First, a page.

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Authors: Harvey Simon
Published by: Harvard Kennedy School
Published in: 1994
Length: 11 pages
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Abstract

This two-part case focuses on the vast US Air Force fleet maintenance system and raises a series of questions related to a core issue: How should the Air Force decide whether or to what extent it should hire private aerospace contractors to perform maintenance work which has been done through government "depots" employing thousands of skilled personnel? The (A) case raises the core policy issue of how government should weight the promise of greater efficiency and budget savings offered by the private sector against the institutional knowledge, and potential for crisis response, emobdied in the publicly-operated depot system. The (B) case focuses on a related management decision: How should a key maintenance management official, aware of a split in the Air Force ranks on the "contracting out" issue, approach a major upcoming public speaking engagement? Nominally about the maintenance issue, this case transcends it in raising questions about the latitude for independence of thought on the part of officials in ostensibly chain-of-command hierarchies.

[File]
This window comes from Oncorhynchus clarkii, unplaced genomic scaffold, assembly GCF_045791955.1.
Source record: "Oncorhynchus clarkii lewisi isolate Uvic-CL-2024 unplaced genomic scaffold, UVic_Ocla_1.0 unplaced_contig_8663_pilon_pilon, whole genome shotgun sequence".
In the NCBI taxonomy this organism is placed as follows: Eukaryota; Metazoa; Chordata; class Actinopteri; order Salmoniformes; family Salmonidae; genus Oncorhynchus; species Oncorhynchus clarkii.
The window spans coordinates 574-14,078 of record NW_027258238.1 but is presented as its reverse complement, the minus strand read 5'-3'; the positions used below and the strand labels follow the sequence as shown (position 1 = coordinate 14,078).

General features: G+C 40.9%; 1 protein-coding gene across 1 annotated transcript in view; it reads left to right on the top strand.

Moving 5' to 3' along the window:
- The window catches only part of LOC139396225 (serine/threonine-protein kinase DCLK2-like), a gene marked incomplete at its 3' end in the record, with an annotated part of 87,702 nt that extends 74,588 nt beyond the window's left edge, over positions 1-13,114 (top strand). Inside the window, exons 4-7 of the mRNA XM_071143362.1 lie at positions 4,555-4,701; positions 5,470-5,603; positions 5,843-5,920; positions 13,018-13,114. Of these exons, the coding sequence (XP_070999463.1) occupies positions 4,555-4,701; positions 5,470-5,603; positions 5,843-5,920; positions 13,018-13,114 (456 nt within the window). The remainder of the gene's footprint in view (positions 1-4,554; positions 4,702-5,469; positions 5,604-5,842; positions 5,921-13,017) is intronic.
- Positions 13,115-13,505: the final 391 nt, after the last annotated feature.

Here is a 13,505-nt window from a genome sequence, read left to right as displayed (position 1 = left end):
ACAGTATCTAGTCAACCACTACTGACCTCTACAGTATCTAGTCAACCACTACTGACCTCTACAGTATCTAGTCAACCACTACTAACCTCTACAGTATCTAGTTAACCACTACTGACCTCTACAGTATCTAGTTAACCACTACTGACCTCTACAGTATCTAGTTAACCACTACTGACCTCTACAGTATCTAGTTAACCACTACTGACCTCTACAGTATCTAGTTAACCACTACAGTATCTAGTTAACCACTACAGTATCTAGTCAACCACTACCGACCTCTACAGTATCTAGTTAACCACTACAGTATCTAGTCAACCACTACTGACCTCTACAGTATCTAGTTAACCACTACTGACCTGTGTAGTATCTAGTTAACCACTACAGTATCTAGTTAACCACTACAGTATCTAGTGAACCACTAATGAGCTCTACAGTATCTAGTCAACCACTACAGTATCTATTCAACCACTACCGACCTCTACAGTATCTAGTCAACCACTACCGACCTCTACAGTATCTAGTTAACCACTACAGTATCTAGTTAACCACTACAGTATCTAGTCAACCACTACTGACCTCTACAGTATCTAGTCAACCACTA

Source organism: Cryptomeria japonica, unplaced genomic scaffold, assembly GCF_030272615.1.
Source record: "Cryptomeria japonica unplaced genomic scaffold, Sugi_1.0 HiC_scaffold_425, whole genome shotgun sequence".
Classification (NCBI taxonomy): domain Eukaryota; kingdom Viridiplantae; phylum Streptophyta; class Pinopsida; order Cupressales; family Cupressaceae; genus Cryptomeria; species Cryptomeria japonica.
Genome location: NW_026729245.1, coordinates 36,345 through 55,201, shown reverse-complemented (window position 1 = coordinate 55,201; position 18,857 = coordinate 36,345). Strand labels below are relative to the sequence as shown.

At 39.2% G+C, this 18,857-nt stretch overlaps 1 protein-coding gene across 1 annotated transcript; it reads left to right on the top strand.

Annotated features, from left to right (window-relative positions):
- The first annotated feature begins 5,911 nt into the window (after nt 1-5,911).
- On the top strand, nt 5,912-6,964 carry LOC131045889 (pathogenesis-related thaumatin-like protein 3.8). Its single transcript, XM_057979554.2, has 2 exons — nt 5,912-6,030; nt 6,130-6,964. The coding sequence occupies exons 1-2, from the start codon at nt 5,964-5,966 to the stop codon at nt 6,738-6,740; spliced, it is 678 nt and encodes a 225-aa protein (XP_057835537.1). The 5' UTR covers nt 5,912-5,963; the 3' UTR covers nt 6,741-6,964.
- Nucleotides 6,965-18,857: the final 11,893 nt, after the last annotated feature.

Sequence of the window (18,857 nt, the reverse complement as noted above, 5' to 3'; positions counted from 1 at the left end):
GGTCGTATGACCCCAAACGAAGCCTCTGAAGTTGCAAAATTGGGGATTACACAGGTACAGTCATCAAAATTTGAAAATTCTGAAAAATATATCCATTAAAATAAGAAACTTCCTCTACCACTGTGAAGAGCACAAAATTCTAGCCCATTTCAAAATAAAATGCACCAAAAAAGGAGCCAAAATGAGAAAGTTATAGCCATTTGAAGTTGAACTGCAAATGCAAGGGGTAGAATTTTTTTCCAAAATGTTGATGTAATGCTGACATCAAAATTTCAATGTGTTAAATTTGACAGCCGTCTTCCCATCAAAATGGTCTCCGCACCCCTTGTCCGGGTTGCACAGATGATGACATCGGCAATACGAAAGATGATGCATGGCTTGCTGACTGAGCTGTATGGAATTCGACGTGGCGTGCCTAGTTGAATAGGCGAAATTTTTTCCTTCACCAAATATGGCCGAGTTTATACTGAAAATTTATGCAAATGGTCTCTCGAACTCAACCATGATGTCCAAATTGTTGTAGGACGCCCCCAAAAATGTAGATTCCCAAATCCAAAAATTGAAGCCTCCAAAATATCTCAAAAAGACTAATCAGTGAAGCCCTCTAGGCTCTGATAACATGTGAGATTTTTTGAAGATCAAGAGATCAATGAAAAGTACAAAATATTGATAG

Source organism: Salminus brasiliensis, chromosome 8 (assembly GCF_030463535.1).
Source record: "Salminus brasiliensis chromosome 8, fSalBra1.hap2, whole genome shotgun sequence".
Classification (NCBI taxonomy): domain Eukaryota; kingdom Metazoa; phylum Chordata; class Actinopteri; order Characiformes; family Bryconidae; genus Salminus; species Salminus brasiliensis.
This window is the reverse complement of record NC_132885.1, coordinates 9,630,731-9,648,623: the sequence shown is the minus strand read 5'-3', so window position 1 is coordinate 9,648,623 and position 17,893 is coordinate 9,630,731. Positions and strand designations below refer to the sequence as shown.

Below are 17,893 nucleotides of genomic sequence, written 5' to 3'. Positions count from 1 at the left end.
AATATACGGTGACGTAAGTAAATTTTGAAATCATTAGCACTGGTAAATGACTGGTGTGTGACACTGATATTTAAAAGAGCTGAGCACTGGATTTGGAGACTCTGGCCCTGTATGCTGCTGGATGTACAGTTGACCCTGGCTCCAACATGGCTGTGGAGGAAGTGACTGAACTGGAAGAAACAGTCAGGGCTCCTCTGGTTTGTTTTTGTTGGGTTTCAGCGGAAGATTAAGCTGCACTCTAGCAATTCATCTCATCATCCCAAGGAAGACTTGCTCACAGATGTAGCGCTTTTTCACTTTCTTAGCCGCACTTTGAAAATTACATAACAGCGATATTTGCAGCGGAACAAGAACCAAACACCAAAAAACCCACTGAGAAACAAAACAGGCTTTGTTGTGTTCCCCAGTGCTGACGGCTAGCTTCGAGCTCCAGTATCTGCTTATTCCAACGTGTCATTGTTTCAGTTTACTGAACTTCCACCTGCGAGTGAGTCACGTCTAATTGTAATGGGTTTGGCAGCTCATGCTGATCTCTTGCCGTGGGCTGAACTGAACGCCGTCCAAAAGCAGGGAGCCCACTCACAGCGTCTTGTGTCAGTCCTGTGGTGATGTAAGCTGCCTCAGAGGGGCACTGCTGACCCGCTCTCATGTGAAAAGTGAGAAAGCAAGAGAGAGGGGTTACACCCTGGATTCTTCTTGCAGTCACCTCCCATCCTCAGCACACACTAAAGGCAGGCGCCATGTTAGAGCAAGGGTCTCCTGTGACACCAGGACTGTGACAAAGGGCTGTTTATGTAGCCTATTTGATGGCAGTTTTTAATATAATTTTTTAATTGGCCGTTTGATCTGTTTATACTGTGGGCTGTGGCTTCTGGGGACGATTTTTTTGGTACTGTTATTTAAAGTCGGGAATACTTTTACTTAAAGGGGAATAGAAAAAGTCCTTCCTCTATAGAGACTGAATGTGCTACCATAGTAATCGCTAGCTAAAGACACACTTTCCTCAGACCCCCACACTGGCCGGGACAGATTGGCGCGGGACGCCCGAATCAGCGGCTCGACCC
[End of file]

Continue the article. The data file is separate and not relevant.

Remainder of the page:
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Abstract

This two-part case focuses on the vast US Air Force fleet maintenance system and raises a series of questions related to a core issue: How should the Air Force decide whether or to what extent it should hire private aerospace contractors to perform maintenance work which has been done through government "depots" employing thousands of skilled personnel? The (A) case raises the core policy issue of how government should weight the promise of greater efficiency and budget savings offered by the private sector against the institutional knowledge, and potential for crisis response, emobdied in the publicly-operated depot system. The (B) case focuses on a related management decision: How should a key maintenance management official, aware of a split in the Air Force ranks on the "contracting out" issue, approach a major upcoming public speaking engagement? Nominally about the maintenance issue, this case transcends it in raising questions about the latitude for independence of thought on the part of officials in ostensibly chain-of-command hierarchies.

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